Microsoft Virtual Server 2005 R2 is the most cost-effective server virtualization technology engineered for the Windows Server System operating system.

Microsoft Virtualization Executive Summit

Virtualization lab Prerequisites

  • Intermediate Knowledge in C#
  • Familiar with Virtual Server Administrative Web Interface a plus
  • Familiarity with Visual Studio .NET and the .NET Framework
  • Basic understanding of COM and Windows domains

Virtualization 3 day Lab Agenda Overview

Microsoft Virtualization Roadmap. - VHD Licensing - Virtual Server Management Pack - Setting Up Virtual Server - Managing Virtual Server - Application Testing and Installation - Building a Redistributable VHD with your application - System Center -Virtual Machine Manager

Lab Daily Timetable (Excel file)

Lab 1: Virtual Server Scripting Basics

Description: This lab will guide students to the very basics of automating Virtual Server using VBScript, C#, and Visual Basic .Net.

Lesson 1: Instantiate the Virtual Server Object using VBScript.
This lesson introduces you to the Virtual Server COM API and its properties. VBScript offers easy access to this Object and it is a great tool for the quick automation of tasks that do not require much user interaction.

Lesson 2: Setting your .NET Environment.
This lesson will show you the complexities of using this technology in the .NET Platform. There are some initial steps you need to follow in order to prepare your .NET project for the level of security required by the Virtual Server COM Object.

Lesson 3: Instantiate the Virtual Server Object using .NET
Once you have taken care of the security issues, you can instantiate the Virtual Server COM Object. You will learn through this lesson how you can instantiate the COM Object and query its properties on your .NET applications.

Lesson 4: Instantiate a Remote Virtual Server Object.
By default, the Virtual Server COM Object will look for the Virtual Server service on the computer where the Object is instantiated (locally). In this lesson you will learn how you can instantiate the COM Object to manage a remote Virtual Server instance and the requirements for this connection to be successful.

Lesson 5: Enumerate the Virtual Machines.
The Virtual Server COM Object provides access to a set of Virtual Machine objects. These objects can be used to access properties of Virtual Machines and procedures to manipulate them. This lesson consists of how to invoke those properties in a "Hello World" kind of application.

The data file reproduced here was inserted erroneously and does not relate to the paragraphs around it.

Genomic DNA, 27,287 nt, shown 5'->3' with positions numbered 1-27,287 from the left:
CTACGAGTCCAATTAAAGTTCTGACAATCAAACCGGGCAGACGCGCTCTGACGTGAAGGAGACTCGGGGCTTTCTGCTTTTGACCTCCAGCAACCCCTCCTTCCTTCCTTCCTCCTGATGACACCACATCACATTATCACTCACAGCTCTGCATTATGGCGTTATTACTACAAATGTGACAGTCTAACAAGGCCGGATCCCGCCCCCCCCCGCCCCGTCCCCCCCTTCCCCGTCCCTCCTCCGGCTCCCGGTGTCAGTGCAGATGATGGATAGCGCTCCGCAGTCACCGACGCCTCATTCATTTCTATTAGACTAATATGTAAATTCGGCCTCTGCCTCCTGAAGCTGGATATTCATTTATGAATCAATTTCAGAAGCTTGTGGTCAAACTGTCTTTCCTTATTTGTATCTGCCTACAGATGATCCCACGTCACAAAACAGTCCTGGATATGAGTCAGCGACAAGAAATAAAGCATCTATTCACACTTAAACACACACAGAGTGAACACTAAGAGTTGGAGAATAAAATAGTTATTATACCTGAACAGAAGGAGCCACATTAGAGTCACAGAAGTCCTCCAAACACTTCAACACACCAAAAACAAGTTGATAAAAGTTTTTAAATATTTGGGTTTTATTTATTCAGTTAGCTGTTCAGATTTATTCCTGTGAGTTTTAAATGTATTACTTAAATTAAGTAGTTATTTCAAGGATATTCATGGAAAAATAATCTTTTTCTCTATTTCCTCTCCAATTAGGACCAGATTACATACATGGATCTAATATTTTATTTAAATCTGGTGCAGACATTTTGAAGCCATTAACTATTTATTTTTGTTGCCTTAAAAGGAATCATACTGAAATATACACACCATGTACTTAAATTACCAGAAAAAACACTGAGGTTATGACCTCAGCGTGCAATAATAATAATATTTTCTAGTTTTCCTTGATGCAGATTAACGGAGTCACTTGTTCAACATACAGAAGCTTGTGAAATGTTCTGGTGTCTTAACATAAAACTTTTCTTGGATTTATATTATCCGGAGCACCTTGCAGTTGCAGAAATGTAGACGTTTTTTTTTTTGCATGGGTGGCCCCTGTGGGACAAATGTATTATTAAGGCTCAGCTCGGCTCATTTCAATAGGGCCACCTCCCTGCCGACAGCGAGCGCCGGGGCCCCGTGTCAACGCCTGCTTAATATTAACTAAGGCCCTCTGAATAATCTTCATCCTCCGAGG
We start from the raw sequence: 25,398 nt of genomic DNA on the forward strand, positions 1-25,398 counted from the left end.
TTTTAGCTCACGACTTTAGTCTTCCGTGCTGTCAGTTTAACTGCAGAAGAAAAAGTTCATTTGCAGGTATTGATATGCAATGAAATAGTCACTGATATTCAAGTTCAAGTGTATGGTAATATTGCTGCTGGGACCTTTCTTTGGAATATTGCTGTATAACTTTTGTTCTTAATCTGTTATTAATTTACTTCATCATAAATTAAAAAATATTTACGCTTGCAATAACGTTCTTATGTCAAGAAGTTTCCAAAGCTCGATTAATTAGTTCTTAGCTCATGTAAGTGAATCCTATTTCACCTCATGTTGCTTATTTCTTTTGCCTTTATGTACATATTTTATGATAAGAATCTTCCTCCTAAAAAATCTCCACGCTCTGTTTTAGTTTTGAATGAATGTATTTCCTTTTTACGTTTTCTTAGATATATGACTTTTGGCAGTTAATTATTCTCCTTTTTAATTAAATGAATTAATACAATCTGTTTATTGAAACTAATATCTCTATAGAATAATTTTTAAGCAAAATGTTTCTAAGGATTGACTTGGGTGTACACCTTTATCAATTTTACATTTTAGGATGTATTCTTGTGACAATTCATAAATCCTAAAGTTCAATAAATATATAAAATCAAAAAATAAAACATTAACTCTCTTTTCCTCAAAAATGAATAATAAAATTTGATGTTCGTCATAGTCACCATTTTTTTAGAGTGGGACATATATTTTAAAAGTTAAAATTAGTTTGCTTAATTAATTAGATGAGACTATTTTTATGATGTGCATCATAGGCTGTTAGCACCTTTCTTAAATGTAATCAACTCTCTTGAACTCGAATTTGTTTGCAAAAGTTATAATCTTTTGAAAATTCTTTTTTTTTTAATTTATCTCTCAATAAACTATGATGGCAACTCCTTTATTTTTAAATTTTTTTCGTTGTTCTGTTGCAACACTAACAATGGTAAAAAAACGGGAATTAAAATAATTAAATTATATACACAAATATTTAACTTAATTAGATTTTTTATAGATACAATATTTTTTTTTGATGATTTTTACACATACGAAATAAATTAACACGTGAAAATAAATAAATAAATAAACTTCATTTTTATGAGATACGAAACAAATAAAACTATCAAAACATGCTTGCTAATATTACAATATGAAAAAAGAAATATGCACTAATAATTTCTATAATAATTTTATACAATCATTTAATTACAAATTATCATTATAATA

Lesson 6: Virtual Server and C++
The Virtual Server COM Interface can be used on scripts languages and full-featured development languages. For a different approach this lesson shows how to use the Virtual Server COM Object in C++ applications.

Lab 2: Managing Virtual Server Machines

Description: This lab will show students the specific details of working with Virtual Machines. These tasks can include starting/stopping VMs, specifying hardware configuration, creation/deletion, etc. Attendees will use VBSript, C#, and Visual Basic .Net to carry out a series of tasks for VM manipulation. The end result will be a fully functional Virtual Machine administrator utility built by invoking the different functions from the VM creation API.

Lab Exercises
Lesson 1: Obtaining Virtual Server Information using the Virtual Machine Object.
This lesson introduces you to the virtual machine object in order to query Virtual Server and find Virtual Machines based on their name.

Lesson 2: Implementing the VM Configuration Functionality.
In this lesson, you will learn how to add, remove, register, and unregister virtual machines using Virtual Serverís COM API.

Lesson 3: Querying the State of a Virtual Machine.
You will learn about the different states a virtual machine has and implement this functionality into a C# application.

Lesson 4: Changing the State of a Virtual Machine.
Once you have learned how to query the state of a VM, this lab will show you code samples on how to manipulate the state of virtual machines.

Lesson 5: Incorporating VMRC into your Application.
The last lesson will show you how you can successfully utilize the VMRC ActiveX control to directly manage all your Virtual Server virtual machines.

Lab 3: Working with WMI

Description: WMI provides access to Virtual Server-server specifics namespaces that can assist developers in monitoring and querying information from Virtual Server. In this lab weíll review the VirtualMachine and VirtualNetwork classes, explore their properties, and find out how to successfully write programs that use this information. This lab also focuses on the tools that can assist programmers when working with the WMI namespaces (WMI Code Creator, WMI Explorer, Scriptomatic).